Archive for May, 2012

New Orleans

May 5, 2012 - 8:14 am 1 Comment

I forgot to mention in my last post that I had a chance to visit New Orleans! As a big aficionado of Cajun food and southern culture (especially after reading Ernest Gaines book A Gathering of Old Men and watching Anthony Bourdain’s travel channel shows featuring New Orleans), I was so excited to explore “The Big Easy”. Given that my hotel was located on the fringe of the French Quarter, I had plenty of time to wander the quaint streets – truly, I can’t think of another city similar to NOLA. Although the streets sometimes get dingy (particularly on Bourbon), I found the atmosphere incredibly cheery, friendly, and inviting. Street musicians play merry Dixie jazz on every corner, artists display their beguiling crafts in the old square, and New Orleans locals hawk a huge variety of oddities, from voodoo dolls and spices to praline cakes and alligator heads.

I had a chance to sample some of the local delicacies too, from crawfish salad and jambalaya to bananas foster and plenty of sweets. Alas, perhaps I indulged too much!

April showers bring May flowers

May 1, 2012 - 7:35 pm 1 Comment

April showers bring May flowers – alas, I’ve been tremendously busy with a variety of activities that I hardly noticed the change of seasons! On March 24th, I returned to Penn as a panelist for the Microfinance Forum and as a speaker for the Social Impact Group. Even though it’s been four years since I’ve graduated, everything still feels exactly the same. I’m particularly impressed by the new wave of social awareness mixed with entrepreneurship. During my time at Penn, everyone wanted to do the banking/finance track – nowadays, many more students want to create their own ventures and change the world on their own terms. Similarly, the view on microfinance itself has changed. When I was a student at Penn, microfinance was almost reverently viewed as a panacea for world poverty with precious few people willing to challenge its drawbacks – in fact, I often felt alone in voicing the difficulties I observed when doing field work in Mexico. Nowadays, the criticisms of microfinance are much more openly voiced, discussed, and debated. As open dialogue is the best way to move forward and better serve the poor, I’m truly glad that that the industry attitude has shifted. Certainly, a high loan repayment rate doesn’t equate to a successful operation! From a personal perspective, it was truly heart-warming to see the reception that Givology received on campus – people still remember us! Walking around center city after the talk and visiting old haunts on campus, I felt no nostalgia, but rather, satisfaction that I had made so many great memories at college. Afterward, I had dinner with some of our Givology core team members still at Penn – it’s always a joy to catch up in person (and one reason why we need to plan a semesterly retreat soon!).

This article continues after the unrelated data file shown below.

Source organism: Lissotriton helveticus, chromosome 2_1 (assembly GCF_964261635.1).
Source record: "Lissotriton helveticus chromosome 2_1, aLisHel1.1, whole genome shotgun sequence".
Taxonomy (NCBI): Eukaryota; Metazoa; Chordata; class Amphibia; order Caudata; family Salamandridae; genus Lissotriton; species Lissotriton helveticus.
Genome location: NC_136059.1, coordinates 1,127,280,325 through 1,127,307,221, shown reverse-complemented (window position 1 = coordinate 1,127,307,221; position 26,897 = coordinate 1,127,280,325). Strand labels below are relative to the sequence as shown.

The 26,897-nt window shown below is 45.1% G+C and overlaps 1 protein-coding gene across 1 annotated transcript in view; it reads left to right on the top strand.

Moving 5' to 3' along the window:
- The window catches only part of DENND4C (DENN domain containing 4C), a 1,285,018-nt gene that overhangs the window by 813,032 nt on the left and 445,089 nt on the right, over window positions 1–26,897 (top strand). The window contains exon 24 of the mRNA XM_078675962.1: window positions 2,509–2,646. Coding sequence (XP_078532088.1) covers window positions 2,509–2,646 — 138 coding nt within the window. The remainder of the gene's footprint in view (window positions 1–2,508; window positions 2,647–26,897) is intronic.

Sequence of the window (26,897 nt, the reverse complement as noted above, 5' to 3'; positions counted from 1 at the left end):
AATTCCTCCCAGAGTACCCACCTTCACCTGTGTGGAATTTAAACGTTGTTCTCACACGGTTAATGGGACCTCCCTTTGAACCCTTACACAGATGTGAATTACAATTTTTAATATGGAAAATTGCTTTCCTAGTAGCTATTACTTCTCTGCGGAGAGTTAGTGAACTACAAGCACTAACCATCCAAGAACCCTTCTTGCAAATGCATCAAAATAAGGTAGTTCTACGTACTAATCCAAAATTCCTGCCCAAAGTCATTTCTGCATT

My parents came to visit me the first weekend of April, where we took advantage of the mild weather to enjoy the annual Macy flower show and a leisurely stroll across the Brooklyn Bridge, among other sights. I took my parents to an experimental dance show (which perhaps was too scintillating in a mildly embarrassing fashion), as well as a funny improvisational performance at the National Theatre (audience participation encouraged…I probably made the show more difficult for the performers)! I wish my parents would come and visit me more – when they are around, I feel completely relaxed.

Alas, the updates on Givology are particularly exciting for this month! We finally signed a contract for a complete overhaul of our website, and eagerly look forward to a refreshed look and feel. In addition, coinciding with the arrival of the spring, we launched our Givology in the park series, where we’re out canvassing in public parks to raise awareness for education. On April 14th, we spent a day in Central Park collecting answers on blackboards to “Education gives…[fill in the blank]”. For each answer we receive, we have a donor pledging $1 to our cause. At first, I felt somewhat awkward approaching strangers (particularly since most were wary about being approached for money), but we found a rhythm over time and got some truly interesting responses, written in English, French, Russian, Korean, among other languages! I discovered that families tend to be nicer, and one has to catch the attention of a by-passer without being obnoxious within a VERY short period. We’ll be out in the park again throughout the late spring and summer – hopefully, we’ll reach our goal of 100,000 answers to our question!

Other than that, I’ve been taking advantage of the many cultural and theatrical delights in the New York City, from the slapstick comedy Psycho Therapy to a dark gangster musical the City Club. I even went to my first stand up comedy experience at the New York Comedy Club.